Selasa, 09 November 2010


https adalah versi aman dari HTTP, protokol komunikasi dari World Wide Web. Ditemukan oleh Netscape Communications Corporation untuk menyediakan autentikasi dan komunikasi tersandi dan penggunaan dalam komersi elektris.
Selain menggunakan komunikasi plain text, HTTPS menyandikan data sesi menggunakan protokol SSL (Secure Socket layer) atau protokol TLS (Transport Layer Security). Kedua protokol tersebut memberikan perlindungan yang memadai dari serangan eavesdroppers, dan man in the middle attacks. Pada umumnya port HTTPS adalah 443.
Tingkat keamanan tergantung pada ketepatan dalam mengimplementasikan pada browser web dan perangkat lunak server dan didukung oleh algorithma penyandian yang aktual.
Oleh karena itu, pada halaman web digunakan HTTPS, dan URL yang digunakan dimulai dengan ‘https://’ bukan dengan ‘http://’
Kesalahpahaman yang sering terjadi pada pengguna kartu kredit di web ialah dengan menganggap HTTPS “sepenuhnya” melindungi transaksi mereka. Sedangkan pada kenyataannya, HTTPS hanya melakukan enkripsi informasi dari kartu mereka antara browser mereka dengan web server yang menerima informasi. Pada web server, informasi kartu mereke secara tipikal tersimpan di database server (kadang-kadang tidak langsung dikirimkan ke pemroses kartu kredit), dan server database inilah yang paling sering menjadi sasaran penyerangan oleh pihak-pihak yang tidak berkepentingan

HTTP Secure

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Persistence · Compression · HTTP Secure
Header fields
ETag · Cookie · Referrer · Location
Status codes
301 Moved permanently
302 Found
303 See Other
403 Forbidden
404 Not Found
Hypertext Transfer Protocol Secure (HTTPS) is a combination of the Hypertext Transfer Protocol with the SSL/TLS protocol to provide encrypted communication and secure identification of a network web server. HTTPS connections are often used for payment transactions on the World Wide Web and for sensitive transactions in corporate information systems. HTTPS should not be confused with Secure HTTP (S-HTTP) specified in RFC 2660.



[edit] Main idea

The main idea of HTTPS is to create a secure channel over an insecure network. This ensures reasonable protection from eavesdroppers and man-in-the-middle attacks, provided that adequate cipher suites are used and that the server certificate is verified and trusted.
The trust inherent in HTTPS is based on major certificate authorities which come pre-installed in browser software (this is equivalent to saying "I trust certificate authority (e.g. VeriSign/Microsoft/etc.) to tell me whom I should trust"). Therefore an HTTPS connection to a website can be trusted if and only if all of the following are true:
  1. The user trusts that their browser software correctly implements HTTPS with correctly pre-installed certificate authorities.
  2. The user trusts the certificate authority to vouch only for legitimate websites without misleading names.
  3. The website provides a valid certificate (an invalid certificate shows a warning in most browsers), which means it was signed by a trusted authority.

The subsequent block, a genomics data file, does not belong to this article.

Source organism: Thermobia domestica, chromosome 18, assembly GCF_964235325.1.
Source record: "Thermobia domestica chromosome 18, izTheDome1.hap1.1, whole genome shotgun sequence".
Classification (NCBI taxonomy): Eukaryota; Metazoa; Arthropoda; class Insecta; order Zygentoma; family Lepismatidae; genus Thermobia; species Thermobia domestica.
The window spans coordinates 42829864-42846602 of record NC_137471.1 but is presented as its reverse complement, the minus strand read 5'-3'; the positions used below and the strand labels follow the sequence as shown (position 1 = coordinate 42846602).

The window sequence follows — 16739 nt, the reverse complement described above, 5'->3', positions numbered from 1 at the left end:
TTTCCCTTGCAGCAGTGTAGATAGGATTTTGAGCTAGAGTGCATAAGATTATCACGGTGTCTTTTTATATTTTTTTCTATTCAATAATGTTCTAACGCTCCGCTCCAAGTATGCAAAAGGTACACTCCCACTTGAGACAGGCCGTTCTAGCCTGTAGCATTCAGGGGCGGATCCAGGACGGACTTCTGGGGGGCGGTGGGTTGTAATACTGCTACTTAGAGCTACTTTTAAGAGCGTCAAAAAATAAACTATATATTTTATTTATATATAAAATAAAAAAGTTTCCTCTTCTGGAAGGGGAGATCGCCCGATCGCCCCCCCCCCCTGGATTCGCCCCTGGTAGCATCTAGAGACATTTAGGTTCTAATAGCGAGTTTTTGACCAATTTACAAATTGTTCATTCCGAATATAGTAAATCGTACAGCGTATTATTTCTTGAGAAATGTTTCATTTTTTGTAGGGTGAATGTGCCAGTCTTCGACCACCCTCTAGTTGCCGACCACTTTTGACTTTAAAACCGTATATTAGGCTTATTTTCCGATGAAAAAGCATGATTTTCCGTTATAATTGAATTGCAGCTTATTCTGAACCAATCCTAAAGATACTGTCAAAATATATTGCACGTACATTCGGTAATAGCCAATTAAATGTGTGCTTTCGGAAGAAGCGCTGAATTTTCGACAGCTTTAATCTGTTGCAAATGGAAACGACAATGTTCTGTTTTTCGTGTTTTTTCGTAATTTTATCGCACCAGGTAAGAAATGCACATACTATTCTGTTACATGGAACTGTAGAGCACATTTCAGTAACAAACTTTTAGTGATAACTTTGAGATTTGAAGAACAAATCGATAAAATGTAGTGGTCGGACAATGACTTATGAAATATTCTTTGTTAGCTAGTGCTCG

4. The certificate correctly identifies the website (e.g. visiting https://example and receiving a certificate for "Example Inc." and not anything else [see above]).
  5. Either the intervening hops on the Internet are trustworthy, or the user trusts the protocol's encryption layer (TLS or SSL) is unbreakable by an eavesdropper.

[edit] Browser integration

When connecting to a site with an invalid certificate, older browsers would present the user with a dialog box asking if they wanted to continue. Newer browsers display a warning across the entire window. Newer browsers also prominently display the site's security information in the address bar.
Extended validation certificates turn the address bar green in newer browsers. Most browsers also display a warning to the user when visiting a site that contains a mixture of encrypted and unencrypted content.
Many web browsers, including Firefox (shown here), use the address bar to tell the user that their connection is secure, often by coloring the background.
Most web browsers alert the user when visiting sites that have invalid security certificates. This example is from Firefox.
The Electronic Frontier Foundation, opining that "[i]n an ideal world, every web request could be defaulted to HTTPS", has provided an add-on for the Firefox browser that does so for several frequently used websites.[1][2]

[edit] Technical

[edit] Difference from HTTP

As opposed to HTTP URLs which begin with "http://" and use port 80 by default, HTTPS URLs begin with "https://" and use port 443 by default.
HTTP is unsecured and is subject to man-in-the-middle and eavesdropping attacks which can let attackers gain access to website accounts and sensitive information. HTTPS is designed to withstand such attacks and is considered secure against such attacks (with the exception of older deprecated versions of SSL).

[edit] Network layers

HTTP operates at the highest layer of the OSI Model, the Application layer; but the security protocol operates at a lower sublayer, encrypting an HTTP message prior to transmission and decrypting a message upon arrival. Strictly speaking, HTTPS is not a separate protocol, but refers to use of ordinary HTTP over an encrypted Secure Sockets Layer (SSL) or Transport Layer Security (TLS) connection.